Britain is not a racist country, but it is struggling to stop those messages filtering through

Britain is not a racist country, but it is struggling to contain those messages filtering through.

Britain is not in itself a racist country, as anyone armed with social attitudes survey data will tell you. But an overwhelming sense of prejudice, either from the mainstream press or from high profile politicians, has resulted in the perception of the UK as a country intolerant of others.

Take for example the perception of the UK over the recent fiasco involving halal foods: with the Sun’s halal meat ‘secret’ and the Daily Mail’s ‘Millions are eating halal chicken without knowing it!’. As one Washington Post writer opined:

“It doesn’t take long to find these people while browsing #boycottpizzaexpress, with the arguments ranging from the plainly Islamophobic to the frustratingly disingenuous.”

Then of course there is the considerable rise of UKIP. One frequent debate circulating online is whether UKIP can be considered racist or not. Dan Hodges, the Blairite Cuckoo, is quite sure: “Ukip is worse than the BNP”, he wrote in April. Others in UKIP argue that it is principally a party of libertarianism. Nigel Farage has previously described his party as a “libertarian, non-racist Eurosceptic party”.

Whether or not it is fair to label UKIP as a whole as racist, certainly racism has been a feature of their evolution in recent times. In 2010, for example, the party was blasted for advocating a burkha ban, which is considered less a nod to libertarianism and more a blow on the dog whistle. More recently Sanya-Jeet Thandi, a British Asian former supporter of Ukip, announced that she was leaving the party on the grounds that it has descended into a “form of racist populism“.

A recent poll by YouGov found that on all questions relating to immigration, UKIP are around twice as likely to be negative than the average voter.

UKIP has succeeded in shifting politics to the extent that dog whistle politics are mainstream. Potentially the UK has this poisonous turn until the 31st of December 2017, with both UKIP and the Tories inevitably racing to the bottom to show who can offer the British people the greatest slice of xenophobia.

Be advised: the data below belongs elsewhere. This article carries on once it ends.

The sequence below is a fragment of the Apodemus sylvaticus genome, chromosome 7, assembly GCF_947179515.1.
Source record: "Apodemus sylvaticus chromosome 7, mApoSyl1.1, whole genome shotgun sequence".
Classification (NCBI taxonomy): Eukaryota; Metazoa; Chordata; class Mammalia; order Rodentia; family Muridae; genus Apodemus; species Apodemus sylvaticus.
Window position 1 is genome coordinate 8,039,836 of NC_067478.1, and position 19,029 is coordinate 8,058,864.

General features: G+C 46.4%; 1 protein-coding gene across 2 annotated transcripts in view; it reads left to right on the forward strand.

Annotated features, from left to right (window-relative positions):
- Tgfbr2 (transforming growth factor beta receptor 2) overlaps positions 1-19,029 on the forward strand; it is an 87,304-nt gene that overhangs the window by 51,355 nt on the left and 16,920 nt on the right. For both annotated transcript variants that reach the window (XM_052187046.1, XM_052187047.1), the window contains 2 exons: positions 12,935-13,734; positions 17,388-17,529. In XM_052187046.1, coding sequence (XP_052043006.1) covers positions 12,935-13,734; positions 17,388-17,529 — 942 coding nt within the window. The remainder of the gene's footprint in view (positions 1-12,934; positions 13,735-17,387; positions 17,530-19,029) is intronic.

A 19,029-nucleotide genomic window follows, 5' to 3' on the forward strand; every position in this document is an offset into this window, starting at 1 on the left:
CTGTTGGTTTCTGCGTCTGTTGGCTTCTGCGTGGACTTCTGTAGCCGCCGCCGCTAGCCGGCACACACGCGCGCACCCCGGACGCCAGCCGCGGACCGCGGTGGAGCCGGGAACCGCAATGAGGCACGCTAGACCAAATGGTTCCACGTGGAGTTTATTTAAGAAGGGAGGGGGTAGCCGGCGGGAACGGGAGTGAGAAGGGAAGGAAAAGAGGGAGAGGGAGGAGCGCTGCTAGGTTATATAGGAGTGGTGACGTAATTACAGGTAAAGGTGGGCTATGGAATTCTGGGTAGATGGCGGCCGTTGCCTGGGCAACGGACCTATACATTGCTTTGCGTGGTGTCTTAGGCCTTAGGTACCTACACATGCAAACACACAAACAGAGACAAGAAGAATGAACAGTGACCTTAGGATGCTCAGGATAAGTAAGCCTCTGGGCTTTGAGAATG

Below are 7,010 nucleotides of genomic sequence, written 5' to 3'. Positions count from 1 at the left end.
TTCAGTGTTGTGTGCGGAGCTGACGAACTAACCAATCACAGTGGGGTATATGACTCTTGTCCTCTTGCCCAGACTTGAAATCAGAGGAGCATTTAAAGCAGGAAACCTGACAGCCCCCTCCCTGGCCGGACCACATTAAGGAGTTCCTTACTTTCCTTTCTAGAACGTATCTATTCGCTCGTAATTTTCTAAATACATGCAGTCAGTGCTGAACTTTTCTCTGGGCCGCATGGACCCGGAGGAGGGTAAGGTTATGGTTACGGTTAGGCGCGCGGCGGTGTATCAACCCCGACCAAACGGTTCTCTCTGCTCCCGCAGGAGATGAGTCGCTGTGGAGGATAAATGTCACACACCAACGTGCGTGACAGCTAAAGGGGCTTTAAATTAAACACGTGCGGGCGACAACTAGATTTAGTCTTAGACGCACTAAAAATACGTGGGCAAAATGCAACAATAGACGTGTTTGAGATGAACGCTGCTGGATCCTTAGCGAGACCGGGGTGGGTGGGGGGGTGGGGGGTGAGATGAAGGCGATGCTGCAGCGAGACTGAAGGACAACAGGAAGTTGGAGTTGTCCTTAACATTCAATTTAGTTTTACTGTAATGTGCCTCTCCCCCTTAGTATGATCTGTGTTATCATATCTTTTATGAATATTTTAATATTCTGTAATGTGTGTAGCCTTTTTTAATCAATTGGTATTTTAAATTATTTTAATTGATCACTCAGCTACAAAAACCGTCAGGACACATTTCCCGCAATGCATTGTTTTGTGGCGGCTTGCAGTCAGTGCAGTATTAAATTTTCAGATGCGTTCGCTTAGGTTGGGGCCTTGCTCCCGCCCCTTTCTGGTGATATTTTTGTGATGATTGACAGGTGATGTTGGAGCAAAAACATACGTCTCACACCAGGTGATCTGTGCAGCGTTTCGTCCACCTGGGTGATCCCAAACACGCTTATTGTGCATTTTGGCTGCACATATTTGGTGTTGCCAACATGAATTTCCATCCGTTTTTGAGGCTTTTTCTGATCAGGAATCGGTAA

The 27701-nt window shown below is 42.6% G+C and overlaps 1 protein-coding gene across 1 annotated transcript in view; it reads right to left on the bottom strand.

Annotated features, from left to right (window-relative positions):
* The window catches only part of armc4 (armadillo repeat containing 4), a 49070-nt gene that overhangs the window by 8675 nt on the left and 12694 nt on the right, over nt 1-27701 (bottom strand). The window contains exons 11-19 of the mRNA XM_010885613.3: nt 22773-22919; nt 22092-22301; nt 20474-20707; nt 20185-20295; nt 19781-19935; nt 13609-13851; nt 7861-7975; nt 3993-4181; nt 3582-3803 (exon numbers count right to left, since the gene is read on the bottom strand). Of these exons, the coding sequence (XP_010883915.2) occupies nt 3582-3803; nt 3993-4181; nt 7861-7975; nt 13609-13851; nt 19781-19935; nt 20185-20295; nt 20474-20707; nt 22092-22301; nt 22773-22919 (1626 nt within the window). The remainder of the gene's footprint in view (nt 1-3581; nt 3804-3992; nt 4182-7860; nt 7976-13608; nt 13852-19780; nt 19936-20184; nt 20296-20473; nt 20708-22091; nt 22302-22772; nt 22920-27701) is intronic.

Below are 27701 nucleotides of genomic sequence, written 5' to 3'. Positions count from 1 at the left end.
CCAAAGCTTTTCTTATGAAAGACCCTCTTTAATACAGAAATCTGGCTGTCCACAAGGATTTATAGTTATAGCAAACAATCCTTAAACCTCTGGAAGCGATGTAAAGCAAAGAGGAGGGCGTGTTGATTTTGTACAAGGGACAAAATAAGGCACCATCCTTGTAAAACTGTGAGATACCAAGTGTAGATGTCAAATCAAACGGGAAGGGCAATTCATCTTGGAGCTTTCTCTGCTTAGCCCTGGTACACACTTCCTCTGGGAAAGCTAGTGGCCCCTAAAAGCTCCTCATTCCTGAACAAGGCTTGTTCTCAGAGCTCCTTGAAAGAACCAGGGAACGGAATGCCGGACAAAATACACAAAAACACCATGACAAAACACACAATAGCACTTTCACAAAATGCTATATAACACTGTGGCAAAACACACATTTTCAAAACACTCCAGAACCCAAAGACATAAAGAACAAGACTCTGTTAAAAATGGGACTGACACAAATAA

What has happened in the meantime is that this perception has had a tangible effect on people from abroad who want to come to the UK to work or set up home with their family, and on those who want to study here.

The latest ONS figures show that there are 3,000 fewer workers from Romania and Bulgaria in the UK than before border controls were lifted – a stark contrast to the message UKIP have promoted. A Guardian article this week tells Romanian and Bulgarian workers’ own stories. One, from a Romanian dentist, said the fall in the numbers of Romanian and Bulgarians working in the UK was “no surprise at all” given the volume of “scapegoating in the UK”.

Another story, from a Violeta Patrascu, tells how she struggled to ignore the negative press, saying: “That hysteria before 1 January, when the media here in England said a lot of Romanians would come to take money. Well, I came here to work. And to study.”

Another recently study by Hobsons, the education specialists, reminds us that international students are estimated by BIS to contribute £14 billion to GDP – and yet the numbers coming to the UK are falling. Indeed almost 50 UK Higher Education institutions have seen year on year falls in applications for the last two years.

Hobsons’ survey of 18,393 students from over 195 countries finds that the overwhelming majority of potential international students are not motivated by a desire to live in the UK after graduation. A country’s attitude towards immigrants rates very highly from students who are choosing where to study, and it is found in this research that the brightest and best are being put off through a combination of government policy and negative attitudes.

Whether we like it or not attitudes count, despite evidence to the contrary. In the early and mid 1990s, the British Social Attitudes survey found that 44 per cent of people said they would be uncomfortable if their children married across ethnic lines; now according to British Futures that is only 5 per cent.

Further still the World Values Survey found British people among those most likely to befriend a neighbour from a different ethnic background, and in the Anti-Defamation League’s recent Global 100 Index of anti-Semitism it found that the UK ranks very low at 8 per cent – beaten only by Vietnam (6 per cent), the Netherlands (5 per cent), Sweden (4 per cent), Philippines (3 per cent), and Laos (0.2 per cent).

Britain is not a racist country, but it is struggling to contain those messages filtering through, and this is having a knock-on effect at the way the country is perceived by those wishing to come here. Politicians and the press have a big part to play in countering that narrative, but also in reflecting back our largely positive attitudes to people abroad.

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